Documents prepared by the opposition for submission to the Zimbabwe High Court indicate that the country's army ran the nerve center of last year's disputed presidential election, in violation of the constitution.
The letter from General Constantine Chiwenga to the head of the defense force, General Vitalis Zvinavashe, is explicit. It asks for permission for assignment of three officers to control the national command center in Harare, before during and after the presidential election.
The national command center was the headquarters for election logistics, providing ballot boxes, working with party representatives, providing information for the media and reporting results. It is normally run by the Election Supervisory Commission, and the Zimbabwe constitution specifically forbids military personnel from any involvement, except to provide security.
The first letter is dated March 4, 2002, five days before Zimbabweans went to the polls. In his reply, the leader of the defense force gives his permission, and says the arrangement should be speedily concluded.
The letters were this week read to General Chiwenga's assistant, who said the contents were routine, as the army always provides security for elections.
But the matter discussed in the two letters is not security. General Chiwenga specifically asks for permission to appoint the officers to actually operate the election center, with their staff to be drawn from the armed forces, the police and the national intelligence organization. The letter says the commanding general should be allowed to determine the election center's exact functions and procedures.
The two letters form part of a dossier to be presented to the High Court, in which the losing presidential candidate, Morgan Tsvangirai, says the winner, President Robert Mugabe, won fraudulently.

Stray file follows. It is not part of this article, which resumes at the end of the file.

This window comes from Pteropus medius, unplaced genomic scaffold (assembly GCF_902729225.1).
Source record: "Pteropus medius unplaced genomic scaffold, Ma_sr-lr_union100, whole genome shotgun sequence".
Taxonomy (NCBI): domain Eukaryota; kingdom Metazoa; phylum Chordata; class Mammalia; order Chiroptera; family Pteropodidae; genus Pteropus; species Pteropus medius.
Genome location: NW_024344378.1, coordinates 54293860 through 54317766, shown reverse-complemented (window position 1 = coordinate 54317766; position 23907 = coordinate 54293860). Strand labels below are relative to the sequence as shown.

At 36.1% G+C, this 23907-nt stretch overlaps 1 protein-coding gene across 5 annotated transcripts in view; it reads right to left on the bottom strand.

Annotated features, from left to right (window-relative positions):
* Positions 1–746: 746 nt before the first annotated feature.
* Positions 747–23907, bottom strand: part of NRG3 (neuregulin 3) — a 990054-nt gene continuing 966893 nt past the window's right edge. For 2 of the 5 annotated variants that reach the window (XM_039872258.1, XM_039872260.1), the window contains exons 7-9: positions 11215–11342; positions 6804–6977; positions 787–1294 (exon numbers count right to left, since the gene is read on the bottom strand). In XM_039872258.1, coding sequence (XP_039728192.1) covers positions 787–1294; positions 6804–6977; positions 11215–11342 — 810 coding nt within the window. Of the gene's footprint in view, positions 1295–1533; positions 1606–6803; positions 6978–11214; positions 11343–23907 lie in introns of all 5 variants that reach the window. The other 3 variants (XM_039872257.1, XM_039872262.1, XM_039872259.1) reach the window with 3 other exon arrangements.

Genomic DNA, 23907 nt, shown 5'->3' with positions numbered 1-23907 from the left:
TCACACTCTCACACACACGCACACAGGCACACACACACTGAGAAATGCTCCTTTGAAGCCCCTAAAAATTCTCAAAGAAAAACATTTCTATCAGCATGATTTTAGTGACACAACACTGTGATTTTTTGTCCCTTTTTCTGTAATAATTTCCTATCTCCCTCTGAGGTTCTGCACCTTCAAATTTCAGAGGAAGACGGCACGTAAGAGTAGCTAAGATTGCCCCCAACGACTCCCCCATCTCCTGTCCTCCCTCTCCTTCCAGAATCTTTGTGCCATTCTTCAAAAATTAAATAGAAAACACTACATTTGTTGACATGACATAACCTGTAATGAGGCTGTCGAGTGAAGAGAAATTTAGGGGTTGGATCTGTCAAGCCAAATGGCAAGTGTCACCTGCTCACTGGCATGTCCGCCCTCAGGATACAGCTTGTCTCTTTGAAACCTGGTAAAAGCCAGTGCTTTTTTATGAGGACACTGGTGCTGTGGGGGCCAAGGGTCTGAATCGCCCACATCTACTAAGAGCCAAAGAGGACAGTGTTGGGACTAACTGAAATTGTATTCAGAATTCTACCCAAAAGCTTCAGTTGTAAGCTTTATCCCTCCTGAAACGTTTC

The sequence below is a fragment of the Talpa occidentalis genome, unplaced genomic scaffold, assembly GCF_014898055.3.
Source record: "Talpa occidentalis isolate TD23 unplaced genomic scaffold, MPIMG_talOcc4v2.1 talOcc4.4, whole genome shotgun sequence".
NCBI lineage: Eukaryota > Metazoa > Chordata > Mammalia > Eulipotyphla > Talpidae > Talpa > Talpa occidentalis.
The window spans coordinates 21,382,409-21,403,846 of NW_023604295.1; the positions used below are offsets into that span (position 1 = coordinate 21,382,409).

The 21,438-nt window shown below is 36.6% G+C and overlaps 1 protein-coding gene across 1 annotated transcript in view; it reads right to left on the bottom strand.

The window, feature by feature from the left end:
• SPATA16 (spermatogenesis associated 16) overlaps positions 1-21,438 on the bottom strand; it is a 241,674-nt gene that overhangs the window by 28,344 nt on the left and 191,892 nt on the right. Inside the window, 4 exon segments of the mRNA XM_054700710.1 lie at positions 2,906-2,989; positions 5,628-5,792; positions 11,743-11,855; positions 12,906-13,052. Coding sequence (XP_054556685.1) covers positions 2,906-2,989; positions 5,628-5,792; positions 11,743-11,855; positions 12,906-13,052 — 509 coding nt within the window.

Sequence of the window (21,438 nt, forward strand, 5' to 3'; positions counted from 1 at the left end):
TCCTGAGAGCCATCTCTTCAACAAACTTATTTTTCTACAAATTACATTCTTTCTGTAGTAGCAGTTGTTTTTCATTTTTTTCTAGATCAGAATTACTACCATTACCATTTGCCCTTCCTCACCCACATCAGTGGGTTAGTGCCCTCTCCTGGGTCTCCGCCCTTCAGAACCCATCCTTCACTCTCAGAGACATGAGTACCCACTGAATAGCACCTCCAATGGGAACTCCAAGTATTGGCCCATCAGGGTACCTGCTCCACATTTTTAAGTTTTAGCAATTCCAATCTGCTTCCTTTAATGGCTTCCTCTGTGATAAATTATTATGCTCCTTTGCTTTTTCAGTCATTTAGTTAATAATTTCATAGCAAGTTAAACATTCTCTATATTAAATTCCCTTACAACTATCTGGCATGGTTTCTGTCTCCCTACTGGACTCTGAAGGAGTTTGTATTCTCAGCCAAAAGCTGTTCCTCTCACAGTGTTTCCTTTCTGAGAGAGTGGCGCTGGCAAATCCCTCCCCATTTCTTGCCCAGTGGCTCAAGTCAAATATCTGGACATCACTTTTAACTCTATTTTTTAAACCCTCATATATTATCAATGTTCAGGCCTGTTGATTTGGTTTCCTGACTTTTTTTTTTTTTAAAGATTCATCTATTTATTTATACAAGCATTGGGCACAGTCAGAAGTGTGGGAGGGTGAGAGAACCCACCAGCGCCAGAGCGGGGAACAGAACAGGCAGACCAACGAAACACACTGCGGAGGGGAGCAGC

The dossier also contains the names of more than 40 members of the security services who were allegedly assigned to the election command center.
It is public record that many of the results of the election were reported from the command center, rather than from counting centers around the country.
It is also public record that only government journalists were allowed into the national command center and that election agents working for Mr. Tsvangirai were denied entry.
While many Zimbabweans suspected the army had played a role in the elections, the extent of its involvement was not known.
Public records show that several of those members of the security forces who allegedly played key roles in the election have since acquired formerly white-owned farms under the government's controversial land reform program.
The opposition leader, Mr. Tsvangirai, has been ready to go to court to challenge Mr. Mugabe's victory for nearly six months. His legal team said this week that it still has not been given a court date by the High Court. The legal team also says it still has not been provided with a copy of the voters roll for the presidential elections, which it claims was massively inflated.
The state says it will defend itself against the action brought by Mr. Tsvangirai.